If everything went well, the Hammer should be ready in four years – in the summer of 1963. That, at least, was the official version of things. Peter thought 1965 was a far more reasonable deadline. After all, this was an absolutely new concept. – Oh, there would be tests. The propulsion system required practical testing. These trials would be conducted north of Corcaigh, in the vicinity of Mala. One estimated that the westerly winds were going to carry away radiation without that Hammerhorst was contaminated.

Peter didn’t know much about these radiation issues, but he understood that shielding was crucial – and that the shock absorbers had to be a part of the system shielding the crew from the propulsion unit. Yeah, Donars Hammer might be capable of carrying men to Mars or Jupiter and back, but it wouldn’t last very much longer, as the materials were due to be contaminated. It would be a creeping process, yet irreversible. But scooting to Mars and the outer planets was certainly worth the effort…
No matter how much progress one makes, there is always the thrill of just beginning.
(Robert H. Goddard)

Yup, one had successfully developed the Ares intercontinental ballistic missile, which could hit targets in Asia, Europe and Africa. It was exactly what the military had wanted and the politicians had ordered. But now, procurement had been put on hold, after a first batch of thirty-four missiles had been delivered by Convair of San Diego. Well, it wasn’t Fedrock’s fault; the task assigned had been accomplished in time – and with outstanding result. Yet, the money was needed elsewhere: the Caribbean emergency was gobbling up more funds than could be rightfully extracted from the taxpayers. And incurring additional public debts, although of course possible, wouldn’t work for the current fiscal year. Hence, the Ares project had been stopped short – and the designated money spent for securing the Antillean Islands.

Ira Herbert Abbot didn’t mind; his Federal Agency for Rocketry, demotic Fedrock, had demonstrated uncluttered performance capacity. One was nip and tuck with the Russians and the Germans – in terms of heavy rocketry. His thrusts for initiating manned spaceflight, however, had all been repudiated. The influence of Vannevar Bush, the scientific authority advising the Patton administration, was still predominant in Washington. Bush had been averse to manned spaceflight, considering it a colossal waste. Now, the Venergost experience seemed to validate Bush’s assessment. And the search for water on the Moon, where only dust and rock had been found yet, could be considered another confirmation.

Nevertheless, Russians and Germans were operating manned space stations. And the US didn’t. – It was a sting to national pride – or rather it should be… Abbot knew the reality: US citizens didn’t care for space. There were the territories that once had formed Canada. There was the Caribbean. There were Mexico and Central America. It was far more than the nation could handle at once. Why worry about space? There truly was room enough down here. – And there was this nasty glacier up north, which was spoiling the weather east of the Rocky Mountains. – Yeah, the administration had no reason to go for space. Even the ICBM business could easily put on hold, as there was no actual threat to the US.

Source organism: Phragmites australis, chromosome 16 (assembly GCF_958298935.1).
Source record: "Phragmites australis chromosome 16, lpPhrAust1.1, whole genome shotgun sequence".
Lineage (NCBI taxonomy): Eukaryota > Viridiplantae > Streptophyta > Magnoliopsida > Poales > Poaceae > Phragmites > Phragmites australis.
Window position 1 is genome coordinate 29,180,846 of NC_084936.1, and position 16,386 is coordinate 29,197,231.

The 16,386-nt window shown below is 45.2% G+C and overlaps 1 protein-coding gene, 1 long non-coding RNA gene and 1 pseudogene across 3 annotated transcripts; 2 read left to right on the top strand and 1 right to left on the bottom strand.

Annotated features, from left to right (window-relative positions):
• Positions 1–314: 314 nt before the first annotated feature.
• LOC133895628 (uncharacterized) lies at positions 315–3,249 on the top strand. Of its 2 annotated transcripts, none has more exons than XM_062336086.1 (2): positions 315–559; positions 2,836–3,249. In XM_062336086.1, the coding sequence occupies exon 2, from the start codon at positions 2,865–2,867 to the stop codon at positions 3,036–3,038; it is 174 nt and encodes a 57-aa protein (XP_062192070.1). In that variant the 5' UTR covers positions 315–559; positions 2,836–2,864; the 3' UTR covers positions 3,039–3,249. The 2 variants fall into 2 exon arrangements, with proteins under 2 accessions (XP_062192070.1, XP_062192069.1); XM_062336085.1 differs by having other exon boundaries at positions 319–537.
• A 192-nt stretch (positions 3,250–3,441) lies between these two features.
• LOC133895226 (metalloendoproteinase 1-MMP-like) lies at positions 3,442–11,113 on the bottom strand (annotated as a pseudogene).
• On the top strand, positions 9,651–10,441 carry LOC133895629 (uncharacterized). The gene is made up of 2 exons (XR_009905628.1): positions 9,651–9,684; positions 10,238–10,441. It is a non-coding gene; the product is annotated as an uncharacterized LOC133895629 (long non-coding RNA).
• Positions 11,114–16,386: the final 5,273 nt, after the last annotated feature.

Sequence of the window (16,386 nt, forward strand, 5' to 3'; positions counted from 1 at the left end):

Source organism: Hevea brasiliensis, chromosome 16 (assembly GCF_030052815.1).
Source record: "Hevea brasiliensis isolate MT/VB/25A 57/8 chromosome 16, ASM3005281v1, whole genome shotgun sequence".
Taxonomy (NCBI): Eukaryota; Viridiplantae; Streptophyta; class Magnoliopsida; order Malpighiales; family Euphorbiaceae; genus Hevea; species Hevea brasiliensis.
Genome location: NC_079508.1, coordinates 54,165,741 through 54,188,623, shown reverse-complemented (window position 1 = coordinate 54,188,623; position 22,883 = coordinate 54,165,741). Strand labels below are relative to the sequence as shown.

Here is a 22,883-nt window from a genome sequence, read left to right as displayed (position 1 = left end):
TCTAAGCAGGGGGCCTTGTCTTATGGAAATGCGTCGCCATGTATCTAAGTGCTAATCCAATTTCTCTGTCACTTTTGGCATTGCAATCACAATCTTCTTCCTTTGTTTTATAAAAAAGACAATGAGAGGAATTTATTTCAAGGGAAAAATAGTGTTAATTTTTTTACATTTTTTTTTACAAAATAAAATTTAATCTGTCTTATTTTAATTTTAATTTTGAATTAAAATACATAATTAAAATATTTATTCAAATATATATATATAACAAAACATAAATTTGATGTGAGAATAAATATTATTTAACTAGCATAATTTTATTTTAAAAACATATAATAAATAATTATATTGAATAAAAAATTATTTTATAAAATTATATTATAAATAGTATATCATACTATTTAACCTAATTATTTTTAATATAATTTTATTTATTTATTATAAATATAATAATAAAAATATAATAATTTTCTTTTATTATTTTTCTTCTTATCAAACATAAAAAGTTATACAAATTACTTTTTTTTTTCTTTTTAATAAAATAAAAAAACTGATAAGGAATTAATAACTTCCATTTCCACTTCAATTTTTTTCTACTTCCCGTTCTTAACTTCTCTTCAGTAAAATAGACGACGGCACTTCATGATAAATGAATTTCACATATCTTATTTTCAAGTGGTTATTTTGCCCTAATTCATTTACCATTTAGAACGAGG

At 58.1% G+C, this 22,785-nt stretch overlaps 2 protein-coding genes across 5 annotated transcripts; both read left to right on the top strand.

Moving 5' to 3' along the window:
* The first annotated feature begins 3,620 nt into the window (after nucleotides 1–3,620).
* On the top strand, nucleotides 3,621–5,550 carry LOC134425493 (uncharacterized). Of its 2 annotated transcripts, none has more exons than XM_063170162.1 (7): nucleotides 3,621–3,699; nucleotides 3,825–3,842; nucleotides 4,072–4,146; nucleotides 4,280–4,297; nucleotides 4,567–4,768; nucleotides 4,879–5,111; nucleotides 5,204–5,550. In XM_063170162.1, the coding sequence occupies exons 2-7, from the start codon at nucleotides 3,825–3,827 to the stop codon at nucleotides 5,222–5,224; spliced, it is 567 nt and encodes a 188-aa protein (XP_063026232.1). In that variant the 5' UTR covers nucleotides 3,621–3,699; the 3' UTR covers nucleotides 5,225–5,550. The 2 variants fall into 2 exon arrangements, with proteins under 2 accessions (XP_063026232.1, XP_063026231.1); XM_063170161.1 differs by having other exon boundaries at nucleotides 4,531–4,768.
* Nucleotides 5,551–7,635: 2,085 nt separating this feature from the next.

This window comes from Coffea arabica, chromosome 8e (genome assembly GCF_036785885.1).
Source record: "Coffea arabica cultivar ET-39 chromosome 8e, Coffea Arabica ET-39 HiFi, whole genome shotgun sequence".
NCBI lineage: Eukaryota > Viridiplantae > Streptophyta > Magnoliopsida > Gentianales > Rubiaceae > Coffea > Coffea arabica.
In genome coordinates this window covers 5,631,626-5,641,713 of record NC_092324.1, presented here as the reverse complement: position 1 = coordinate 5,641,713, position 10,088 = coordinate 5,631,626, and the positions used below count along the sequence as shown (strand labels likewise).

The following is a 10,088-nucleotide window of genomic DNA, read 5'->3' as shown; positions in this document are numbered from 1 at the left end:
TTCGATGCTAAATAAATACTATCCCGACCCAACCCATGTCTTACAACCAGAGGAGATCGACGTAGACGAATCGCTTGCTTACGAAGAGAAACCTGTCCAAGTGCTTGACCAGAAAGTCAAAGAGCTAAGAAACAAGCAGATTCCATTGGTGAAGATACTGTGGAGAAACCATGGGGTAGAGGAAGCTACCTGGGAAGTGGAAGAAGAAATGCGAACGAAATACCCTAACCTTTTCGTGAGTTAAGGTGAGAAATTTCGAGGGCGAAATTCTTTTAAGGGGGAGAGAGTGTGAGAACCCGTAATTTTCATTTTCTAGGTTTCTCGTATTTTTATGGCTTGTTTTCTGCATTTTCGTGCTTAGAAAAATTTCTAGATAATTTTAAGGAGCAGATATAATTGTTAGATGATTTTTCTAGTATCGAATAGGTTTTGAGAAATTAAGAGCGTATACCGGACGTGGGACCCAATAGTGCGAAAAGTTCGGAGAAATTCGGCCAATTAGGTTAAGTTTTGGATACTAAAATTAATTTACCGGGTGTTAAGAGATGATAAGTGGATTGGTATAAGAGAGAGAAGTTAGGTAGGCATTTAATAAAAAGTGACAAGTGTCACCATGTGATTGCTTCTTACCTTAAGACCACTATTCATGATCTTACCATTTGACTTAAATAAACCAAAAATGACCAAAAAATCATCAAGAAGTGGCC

Perhaps the isolationists were right indeed: if the US didn’t meddle in transoceanic foreign affairs, she wasn’t susceptible for becoming involved in foreign squabbles. Obviously, neither Germans nor Russians were interested in interfering in the redistribution of North and Central America. – At the same time, US engagement in China had been phased down as all resources were needed at home. Well, one had been lucky not to have been drawn into some queer Asian brawl. But one had merchandise made in China on sale almost everywhere. It really had required a conscious effort to ban this cheap stuff from production of the Ares. Renowned domestic companies were outsourcing manufacture to China, it was incredible...
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Victory comes from finding opportunities in problems.
(Sun Tzu)

At long last the job was done. The armed forces of the Republic of Cascadia were operational. Jimbo Owens was prostrated with fatigue yet proud. It truly hadn’t been easy. The solution to the manpower shortage hadn’t been readily available. Only one third of the head count was made up from Cascadians proper, the other two thirds were naturalised folks. They were hailing from the US – and were coloureds. Well, just a few were whites, but the vast majority of them were people of colour.

That, of course, had been an issue. Cascadians were white, of English, French or Irish stock mainly. But the armed forces were to be formed from non-white aliens? From black US scapegraces? – Yes, this had formed another hitch. One had had to educate these gentlemen, who often had been lacking any sense for military discipline. Reject had been high; nine of ten applicants had been either unemployable – or had quit on their own initiative within probation period.

The bait had been the salary. Cascadia’s soldiers were earning as much as their colleagues in the US – and were enjoying some additional benefits. President MacInnis, encumbered with debts head over ears already, had nevertheless pawned more natural resources to the Koreans – and had enabled Jimbo to hire and train the folks he needed. – The army consisted of one division of infantry, made up from four rifle regiments and an artillery brigade of three battalions – plus engineers, signals, et cetera, fully motorised; nineteen thousand and five hundred men in all.